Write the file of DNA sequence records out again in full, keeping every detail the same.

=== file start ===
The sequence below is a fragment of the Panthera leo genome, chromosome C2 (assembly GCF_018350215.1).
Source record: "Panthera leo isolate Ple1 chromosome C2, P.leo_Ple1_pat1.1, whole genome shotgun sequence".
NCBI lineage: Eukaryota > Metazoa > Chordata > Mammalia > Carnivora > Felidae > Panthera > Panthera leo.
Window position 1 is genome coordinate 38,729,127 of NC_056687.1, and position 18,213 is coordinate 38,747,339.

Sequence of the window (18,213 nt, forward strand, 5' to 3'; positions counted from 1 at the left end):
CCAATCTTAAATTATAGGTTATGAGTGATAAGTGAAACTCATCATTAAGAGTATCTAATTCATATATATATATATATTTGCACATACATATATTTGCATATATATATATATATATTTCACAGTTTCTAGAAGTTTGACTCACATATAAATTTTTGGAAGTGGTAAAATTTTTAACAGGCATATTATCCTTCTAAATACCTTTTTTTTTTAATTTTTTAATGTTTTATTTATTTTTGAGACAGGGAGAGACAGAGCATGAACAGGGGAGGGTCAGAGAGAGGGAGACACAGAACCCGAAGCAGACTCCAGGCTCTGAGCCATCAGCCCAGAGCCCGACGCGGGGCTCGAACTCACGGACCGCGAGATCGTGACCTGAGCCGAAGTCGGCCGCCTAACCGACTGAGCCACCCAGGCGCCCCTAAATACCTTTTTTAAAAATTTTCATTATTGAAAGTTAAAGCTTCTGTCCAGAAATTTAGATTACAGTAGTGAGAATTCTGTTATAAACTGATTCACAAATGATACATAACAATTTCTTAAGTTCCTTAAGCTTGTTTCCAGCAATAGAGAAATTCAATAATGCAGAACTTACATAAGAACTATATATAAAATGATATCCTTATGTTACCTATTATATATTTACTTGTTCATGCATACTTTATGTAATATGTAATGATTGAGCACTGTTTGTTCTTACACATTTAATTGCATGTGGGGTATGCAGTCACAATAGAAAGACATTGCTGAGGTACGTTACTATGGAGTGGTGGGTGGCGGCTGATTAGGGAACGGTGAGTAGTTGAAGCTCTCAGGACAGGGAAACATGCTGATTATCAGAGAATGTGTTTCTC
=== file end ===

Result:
The sequence below is a fragment of the Panthera leo genome, chromosome C2 (assembly GCF_018350215.1).
Source record: "Panthera leo isolate Ple1 chromosome C2, P.leo_Ple1_pat1.1, whole genome shotgun sequence".
NCBI lineage: Eukaryota > Metazoa > Chordata > Mammalia > Carnivora > Felidae > Panthera > Panthera leo.
Window position 1 is genome coordinate 38,729,127 of NC_056687.1, and position 18,213 is coordinate 38,747,339.

Sequence of the window (18,213 nt, forward strand, 5' to 3'; positions counted from 1 at the left end):
CCAATCTTAAATTATAGGTTATGAGTGATAAGTGAAACTCATCATTAAGAGTATCTAATTCATATATATATATATATTTGCACATACATATATTTGCATATATATATATATATATTTCACAGTTTCTAGAAGTTTGACTCACATATAAATTTTTGGAAGTGGTAAAATTTTTAACAGGCATATTATCCTTCTAAATACCTTTTTTTTTTAATTTTTTAATGTTTTATTTATTTTTGAGACAGGGAGAGACAGAGCATGAACAGGGGAGGGTCAGAGAGAGGGAGACACAGAACCCGAAGCAGACTCCAGGCTCTGAGCCATCAGCCCAGAGCCCGACGCGGGGCTCGAACTCACGGACCGCGAGATCGTGACCTGAGCCGAAGTCGGCCGCCTAACCGACTGAGCCACCCAGGCGCCCCTAAATACCTTTTTTAAAAATTTTCATTATTGAAAGTTAAAGCTTCTGTCCAGAAATTTAGATTACAGTAGTGAGAATTCTGTTATAAACTGATTCACAAATGATACATAACAATTTCTTAAGTTCCTTAAGCTTGTTTCCAGCAATAGAGAAATTCAATAATGCAGAACTTACATAAGAACTATATATAAAATGATATCCTTATGTTACCTATTATATATTTACTTGTTCATGCATACTTTATGTAATATGTAATGATTGAGCACTGTTTGTTCTTACACATTTAATTGCATGTGGGGTATGCAGTCACAATAGAAAGACATTGCTGAGGTACGTTACTATGGAGTGGTGGGTGGCGGCTGATTAGGGAACGGTGAGTAGTTGAAGCTCTCAGGACAGGGAAACATGCTGATTATCAGAGAATGTGTTTCTC